Sulfae conjugation is an important pathway in the metabolism of a large number of exogenous and endogenous compounds. These reactions are catalyzed by sulfotransferase (SULT) enzymes that utilize 3'-phosphoadenosine 5'-phosphosulfate (PAPS) as a sulfate donor. PAPS is synthesized from ATP and inorganic sulfate by PAPS synthetase (PAPSS). Two separate PAPSS cDNAs, PAPSS1 and PAPSS2, have been identified in human tissues. We have cloned and characterized the genes for human PAPSS1 and PAPSS2 to make it possible to study the pharmacogenomics of these enzymes. Both genes consisted of 12 exons with virtually identical exon-intron splice junction locations. All splice junctions conformed to the "GT-AG" rule. The total length of PAPSS1 was approximately 108 kb, while that of PAPSS2 was greater than 37 kb. The 5'-flanking region of PAPSS1 did not include a TATA box sequence near the site of transcription initiation, but PAPSS2 had a TATA motif located 21 bp upstream from the site of transcription initiation. Northern blot analysis showed that the major PAPSS1 and PAPSS2 transcripts were approximately 2.7 and 4.2 kb in length, respectively. PAPSS1 mapped to human chromosome band 4q24 while PAPSS2 mapped to 10q22-23 by fluorescence in situ hybridization analysis. Cloning and structural characterization of PAPSS1 and PAPSS2 will make it possible to perform molecular genetic and pharmacogenomic studies of these important enzymes in humans.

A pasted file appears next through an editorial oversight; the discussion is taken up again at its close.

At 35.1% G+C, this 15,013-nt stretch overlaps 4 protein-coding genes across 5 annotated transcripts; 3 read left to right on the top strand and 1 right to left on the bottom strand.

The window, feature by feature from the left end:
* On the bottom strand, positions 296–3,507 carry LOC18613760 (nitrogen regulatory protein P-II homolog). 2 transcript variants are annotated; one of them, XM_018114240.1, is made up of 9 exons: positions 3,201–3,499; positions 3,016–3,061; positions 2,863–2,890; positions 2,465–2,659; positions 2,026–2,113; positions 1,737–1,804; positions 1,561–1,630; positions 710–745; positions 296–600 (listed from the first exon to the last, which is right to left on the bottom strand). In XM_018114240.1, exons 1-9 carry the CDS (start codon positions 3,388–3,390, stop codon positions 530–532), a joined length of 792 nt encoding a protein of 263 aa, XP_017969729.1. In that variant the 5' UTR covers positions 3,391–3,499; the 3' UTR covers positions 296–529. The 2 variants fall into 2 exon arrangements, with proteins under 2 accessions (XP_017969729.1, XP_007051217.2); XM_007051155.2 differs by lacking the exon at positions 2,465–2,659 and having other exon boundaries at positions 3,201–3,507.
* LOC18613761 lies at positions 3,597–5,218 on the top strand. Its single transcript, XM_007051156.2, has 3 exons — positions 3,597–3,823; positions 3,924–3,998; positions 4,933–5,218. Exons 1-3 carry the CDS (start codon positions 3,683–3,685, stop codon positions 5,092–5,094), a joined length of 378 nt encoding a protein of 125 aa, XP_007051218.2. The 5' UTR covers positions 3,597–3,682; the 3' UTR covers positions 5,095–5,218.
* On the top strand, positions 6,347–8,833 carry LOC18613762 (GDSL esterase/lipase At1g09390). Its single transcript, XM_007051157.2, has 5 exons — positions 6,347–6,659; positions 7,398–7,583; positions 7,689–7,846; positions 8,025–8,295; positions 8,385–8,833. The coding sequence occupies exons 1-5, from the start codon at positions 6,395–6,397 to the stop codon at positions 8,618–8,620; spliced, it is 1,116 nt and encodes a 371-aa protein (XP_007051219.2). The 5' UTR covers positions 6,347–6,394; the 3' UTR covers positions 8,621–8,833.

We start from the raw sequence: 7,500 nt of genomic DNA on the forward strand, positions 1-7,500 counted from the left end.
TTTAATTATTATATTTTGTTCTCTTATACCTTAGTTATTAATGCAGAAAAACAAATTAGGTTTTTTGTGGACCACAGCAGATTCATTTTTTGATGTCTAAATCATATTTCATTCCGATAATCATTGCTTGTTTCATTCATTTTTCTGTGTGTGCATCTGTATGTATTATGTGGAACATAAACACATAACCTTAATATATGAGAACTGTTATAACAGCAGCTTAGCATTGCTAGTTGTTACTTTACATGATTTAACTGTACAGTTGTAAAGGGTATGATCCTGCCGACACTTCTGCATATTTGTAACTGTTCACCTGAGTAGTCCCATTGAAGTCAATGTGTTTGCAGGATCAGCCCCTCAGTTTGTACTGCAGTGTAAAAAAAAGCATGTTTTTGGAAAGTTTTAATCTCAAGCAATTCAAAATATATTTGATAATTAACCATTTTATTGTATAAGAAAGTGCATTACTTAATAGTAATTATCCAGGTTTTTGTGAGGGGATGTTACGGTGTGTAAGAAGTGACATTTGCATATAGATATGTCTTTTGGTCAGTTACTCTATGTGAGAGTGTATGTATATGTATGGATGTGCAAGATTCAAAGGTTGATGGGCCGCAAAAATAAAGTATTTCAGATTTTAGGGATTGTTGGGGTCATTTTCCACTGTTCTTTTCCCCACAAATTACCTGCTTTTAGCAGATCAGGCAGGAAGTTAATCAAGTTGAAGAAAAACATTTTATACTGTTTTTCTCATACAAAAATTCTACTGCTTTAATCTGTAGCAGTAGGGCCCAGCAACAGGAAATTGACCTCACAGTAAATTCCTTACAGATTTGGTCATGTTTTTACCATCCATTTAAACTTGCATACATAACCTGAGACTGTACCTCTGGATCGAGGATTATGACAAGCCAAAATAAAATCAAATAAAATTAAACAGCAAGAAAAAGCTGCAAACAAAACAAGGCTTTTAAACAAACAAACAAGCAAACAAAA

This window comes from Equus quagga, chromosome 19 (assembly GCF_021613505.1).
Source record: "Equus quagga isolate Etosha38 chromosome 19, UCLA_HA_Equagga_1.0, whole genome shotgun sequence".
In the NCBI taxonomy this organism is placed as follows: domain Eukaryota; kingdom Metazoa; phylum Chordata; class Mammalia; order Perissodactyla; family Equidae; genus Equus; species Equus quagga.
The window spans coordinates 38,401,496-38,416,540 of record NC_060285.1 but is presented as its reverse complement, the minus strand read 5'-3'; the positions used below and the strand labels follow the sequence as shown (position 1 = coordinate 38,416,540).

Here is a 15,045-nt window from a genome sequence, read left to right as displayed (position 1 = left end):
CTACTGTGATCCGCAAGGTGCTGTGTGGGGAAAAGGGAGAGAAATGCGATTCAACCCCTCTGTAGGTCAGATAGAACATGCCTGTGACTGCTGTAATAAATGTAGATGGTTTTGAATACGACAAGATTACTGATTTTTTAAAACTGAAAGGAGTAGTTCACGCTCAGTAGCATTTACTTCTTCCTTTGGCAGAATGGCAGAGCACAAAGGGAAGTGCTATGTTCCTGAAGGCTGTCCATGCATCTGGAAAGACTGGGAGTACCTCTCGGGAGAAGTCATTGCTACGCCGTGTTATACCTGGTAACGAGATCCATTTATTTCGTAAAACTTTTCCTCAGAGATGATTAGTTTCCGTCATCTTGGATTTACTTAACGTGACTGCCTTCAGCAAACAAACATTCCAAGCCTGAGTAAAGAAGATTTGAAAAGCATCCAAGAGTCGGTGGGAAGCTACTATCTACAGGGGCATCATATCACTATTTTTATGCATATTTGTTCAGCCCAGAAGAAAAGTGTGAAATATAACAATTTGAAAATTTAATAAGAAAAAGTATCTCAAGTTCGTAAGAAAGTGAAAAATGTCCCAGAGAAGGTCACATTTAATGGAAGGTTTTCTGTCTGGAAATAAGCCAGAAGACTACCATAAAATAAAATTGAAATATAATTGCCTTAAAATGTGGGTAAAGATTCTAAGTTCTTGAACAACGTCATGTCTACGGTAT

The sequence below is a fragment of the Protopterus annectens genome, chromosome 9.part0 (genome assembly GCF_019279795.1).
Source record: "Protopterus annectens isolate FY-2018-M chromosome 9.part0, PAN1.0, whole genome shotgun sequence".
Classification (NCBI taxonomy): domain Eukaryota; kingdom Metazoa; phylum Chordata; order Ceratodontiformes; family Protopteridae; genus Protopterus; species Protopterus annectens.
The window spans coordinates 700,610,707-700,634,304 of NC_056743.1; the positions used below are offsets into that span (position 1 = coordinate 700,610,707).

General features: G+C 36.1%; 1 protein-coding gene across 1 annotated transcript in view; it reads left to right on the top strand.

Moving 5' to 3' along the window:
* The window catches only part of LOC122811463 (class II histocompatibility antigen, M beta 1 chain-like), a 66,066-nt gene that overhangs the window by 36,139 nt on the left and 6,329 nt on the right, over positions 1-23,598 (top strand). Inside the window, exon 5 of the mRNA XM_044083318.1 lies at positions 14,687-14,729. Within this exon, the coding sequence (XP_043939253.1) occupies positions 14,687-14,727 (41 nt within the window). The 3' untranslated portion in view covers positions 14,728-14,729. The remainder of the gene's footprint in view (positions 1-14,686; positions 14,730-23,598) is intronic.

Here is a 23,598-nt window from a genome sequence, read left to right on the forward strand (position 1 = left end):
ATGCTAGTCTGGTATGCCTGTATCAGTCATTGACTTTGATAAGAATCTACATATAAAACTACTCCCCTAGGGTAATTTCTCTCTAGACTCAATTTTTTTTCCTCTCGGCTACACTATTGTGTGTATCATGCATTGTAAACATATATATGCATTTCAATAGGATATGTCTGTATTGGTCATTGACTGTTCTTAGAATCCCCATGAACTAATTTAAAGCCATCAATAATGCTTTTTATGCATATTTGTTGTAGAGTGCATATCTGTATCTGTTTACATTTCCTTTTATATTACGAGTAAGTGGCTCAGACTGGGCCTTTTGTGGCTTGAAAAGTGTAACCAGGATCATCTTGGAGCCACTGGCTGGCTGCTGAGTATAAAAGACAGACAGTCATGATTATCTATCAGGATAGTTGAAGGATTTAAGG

Copyright 2000 Academic Press.